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Boeing Deal With Qatar Airways a Knock to Airbus

Boeing Deal With Qatar Airways a Knock to Airbus
Jackie Reddy

The transaction between the Doha-based carrier and the Chicago aircraft manufacturer comes after the airline’s chief executive expressed his ire with Airbus over delays and reliability issues.

In an agreement heralded as one of the biggest commercial aviation deals of the year, Boeing has secured an $18.6 billion contract with Qatar Airways. While the transaction will see the Doha-based carrier acquire 60 of the company’s new 737 Max planes, it’s a tough blow to rival manufacturer Airbus, who saw their recent delivery of A320neos rejected by Qatar over engine issues.

In addition to acquiring a host of its newly upgraded 737 Max jetliners, the carrier will also be taking on a number of Boeing’s 777 and 787 Dreamliner aircraft. All things considered, this deal could see Qatar acquire around 100 Boeing aircraft to its fleet.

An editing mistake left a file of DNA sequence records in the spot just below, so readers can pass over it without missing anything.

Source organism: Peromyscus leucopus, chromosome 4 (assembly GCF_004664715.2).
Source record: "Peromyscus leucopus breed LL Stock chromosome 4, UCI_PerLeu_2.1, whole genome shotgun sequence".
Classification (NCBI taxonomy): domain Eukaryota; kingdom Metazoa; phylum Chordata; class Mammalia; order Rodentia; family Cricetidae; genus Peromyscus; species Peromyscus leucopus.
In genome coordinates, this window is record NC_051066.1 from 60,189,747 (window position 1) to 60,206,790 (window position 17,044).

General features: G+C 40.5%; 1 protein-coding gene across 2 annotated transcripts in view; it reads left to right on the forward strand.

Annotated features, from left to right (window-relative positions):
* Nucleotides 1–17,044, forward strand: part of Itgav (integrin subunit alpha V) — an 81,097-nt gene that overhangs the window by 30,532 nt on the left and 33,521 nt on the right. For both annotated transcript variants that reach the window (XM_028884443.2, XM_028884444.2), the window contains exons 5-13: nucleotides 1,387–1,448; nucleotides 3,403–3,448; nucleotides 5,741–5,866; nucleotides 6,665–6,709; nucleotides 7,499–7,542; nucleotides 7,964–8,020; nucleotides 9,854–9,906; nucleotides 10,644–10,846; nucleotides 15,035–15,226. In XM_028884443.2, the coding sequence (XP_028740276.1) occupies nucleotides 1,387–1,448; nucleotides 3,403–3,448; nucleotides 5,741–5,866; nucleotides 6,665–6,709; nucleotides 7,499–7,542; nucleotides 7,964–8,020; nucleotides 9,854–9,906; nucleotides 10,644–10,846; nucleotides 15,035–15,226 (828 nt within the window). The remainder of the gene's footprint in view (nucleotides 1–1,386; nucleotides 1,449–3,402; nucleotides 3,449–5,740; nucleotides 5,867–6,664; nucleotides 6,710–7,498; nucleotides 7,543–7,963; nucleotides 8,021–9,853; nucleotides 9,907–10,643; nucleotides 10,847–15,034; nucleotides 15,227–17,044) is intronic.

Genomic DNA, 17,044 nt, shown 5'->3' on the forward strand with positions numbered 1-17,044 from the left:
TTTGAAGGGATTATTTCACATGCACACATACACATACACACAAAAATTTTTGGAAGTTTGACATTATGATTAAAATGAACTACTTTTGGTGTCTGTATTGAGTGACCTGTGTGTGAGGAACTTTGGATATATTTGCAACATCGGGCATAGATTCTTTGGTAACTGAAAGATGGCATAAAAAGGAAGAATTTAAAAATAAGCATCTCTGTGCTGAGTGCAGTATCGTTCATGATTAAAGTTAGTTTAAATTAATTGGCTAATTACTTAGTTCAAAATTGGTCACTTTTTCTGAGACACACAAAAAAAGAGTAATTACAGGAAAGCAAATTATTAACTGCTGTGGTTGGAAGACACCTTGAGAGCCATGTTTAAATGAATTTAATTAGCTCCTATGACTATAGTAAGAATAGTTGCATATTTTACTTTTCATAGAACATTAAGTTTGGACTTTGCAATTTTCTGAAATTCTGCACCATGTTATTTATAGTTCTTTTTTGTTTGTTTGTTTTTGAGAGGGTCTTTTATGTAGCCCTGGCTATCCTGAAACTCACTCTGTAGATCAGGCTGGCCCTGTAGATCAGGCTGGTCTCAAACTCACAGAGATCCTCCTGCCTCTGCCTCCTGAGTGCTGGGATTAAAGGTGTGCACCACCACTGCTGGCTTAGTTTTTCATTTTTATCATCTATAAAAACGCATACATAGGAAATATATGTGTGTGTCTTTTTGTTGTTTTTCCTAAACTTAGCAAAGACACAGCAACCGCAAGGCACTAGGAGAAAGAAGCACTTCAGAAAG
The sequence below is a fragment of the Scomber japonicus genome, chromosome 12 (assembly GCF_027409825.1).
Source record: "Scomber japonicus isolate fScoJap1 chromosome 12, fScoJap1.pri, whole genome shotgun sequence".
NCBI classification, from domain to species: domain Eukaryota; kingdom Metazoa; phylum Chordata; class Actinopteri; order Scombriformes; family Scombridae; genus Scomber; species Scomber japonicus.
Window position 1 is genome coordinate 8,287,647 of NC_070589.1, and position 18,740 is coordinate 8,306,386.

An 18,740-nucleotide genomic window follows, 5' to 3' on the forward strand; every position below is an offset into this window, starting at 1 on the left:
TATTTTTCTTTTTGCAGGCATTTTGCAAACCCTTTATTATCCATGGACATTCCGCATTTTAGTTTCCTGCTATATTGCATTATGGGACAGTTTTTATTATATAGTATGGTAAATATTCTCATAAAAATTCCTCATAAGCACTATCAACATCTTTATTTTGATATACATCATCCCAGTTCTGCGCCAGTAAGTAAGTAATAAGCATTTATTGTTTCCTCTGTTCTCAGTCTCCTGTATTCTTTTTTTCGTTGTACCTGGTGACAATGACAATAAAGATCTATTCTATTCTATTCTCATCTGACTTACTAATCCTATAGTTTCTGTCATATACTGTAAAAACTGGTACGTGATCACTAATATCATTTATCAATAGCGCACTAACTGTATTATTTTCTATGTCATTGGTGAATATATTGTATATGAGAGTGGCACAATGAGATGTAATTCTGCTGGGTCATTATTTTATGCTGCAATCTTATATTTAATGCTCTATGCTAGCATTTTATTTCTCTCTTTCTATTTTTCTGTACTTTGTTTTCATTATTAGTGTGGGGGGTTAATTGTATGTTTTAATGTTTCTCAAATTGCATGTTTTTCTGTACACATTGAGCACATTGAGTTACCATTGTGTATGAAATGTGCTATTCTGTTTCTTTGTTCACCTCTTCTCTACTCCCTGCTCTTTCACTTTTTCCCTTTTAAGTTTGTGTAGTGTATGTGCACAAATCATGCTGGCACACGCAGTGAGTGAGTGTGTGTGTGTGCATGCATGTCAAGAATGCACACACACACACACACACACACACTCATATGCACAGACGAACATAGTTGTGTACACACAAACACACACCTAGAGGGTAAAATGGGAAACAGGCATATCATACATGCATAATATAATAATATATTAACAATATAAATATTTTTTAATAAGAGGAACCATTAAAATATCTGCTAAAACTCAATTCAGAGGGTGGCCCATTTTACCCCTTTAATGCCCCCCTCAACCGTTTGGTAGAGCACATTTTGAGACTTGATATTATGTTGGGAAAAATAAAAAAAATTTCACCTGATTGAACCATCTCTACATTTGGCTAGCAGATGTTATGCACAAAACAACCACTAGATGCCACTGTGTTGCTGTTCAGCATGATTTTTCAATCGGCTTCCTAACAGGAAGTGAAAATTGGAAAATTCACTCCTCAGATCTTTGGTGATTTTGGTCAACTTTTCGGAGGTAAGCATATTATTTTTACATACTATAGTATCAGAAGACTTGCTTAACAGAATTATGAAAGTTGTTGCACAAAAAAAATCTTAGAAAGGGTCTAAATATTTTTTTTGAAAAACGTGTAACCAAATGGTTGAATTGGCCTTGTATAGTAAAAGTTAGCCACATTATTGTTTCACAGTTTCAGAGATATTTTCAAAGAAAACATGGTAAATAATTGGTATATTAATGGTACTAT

This substantial order is a boost to Boeing, which has seen its sales falter in the face of slowing economic growth in Asia and Europe. A slump in the commodities market in Brazil and Russia has also impacted profits.

But despite its latest deal with Boeing, Qatar says it will still be honoring a 2011 order with Airbus, an agreement that will see the carrier acquire 50 A320neo and A321neo aircraft.

Qatar chief executive officer, Akbar Al Baker, was quoted by Bloomberg as saying that, “We never renege on contracts that we sign. The aircraft that we are ordering today will serve this ever-expanding network.”

But he also criticized the manufacturer over the glitches that Qatar previously experienced with the geared turbofan engines of these two aircraft types. Al Baker said that these issues left him with “no alternative” but to order more “reliable” Boeing jetliners.

Numerous issues with Airbus delivery deadlines and engine cooling problems have also drawn criticism from Qatar.

Boeing’s current sales, said CEO Dennis Muilenburg last month, will determine whether or not the carrier increases its output.

[Photo: Boeing]

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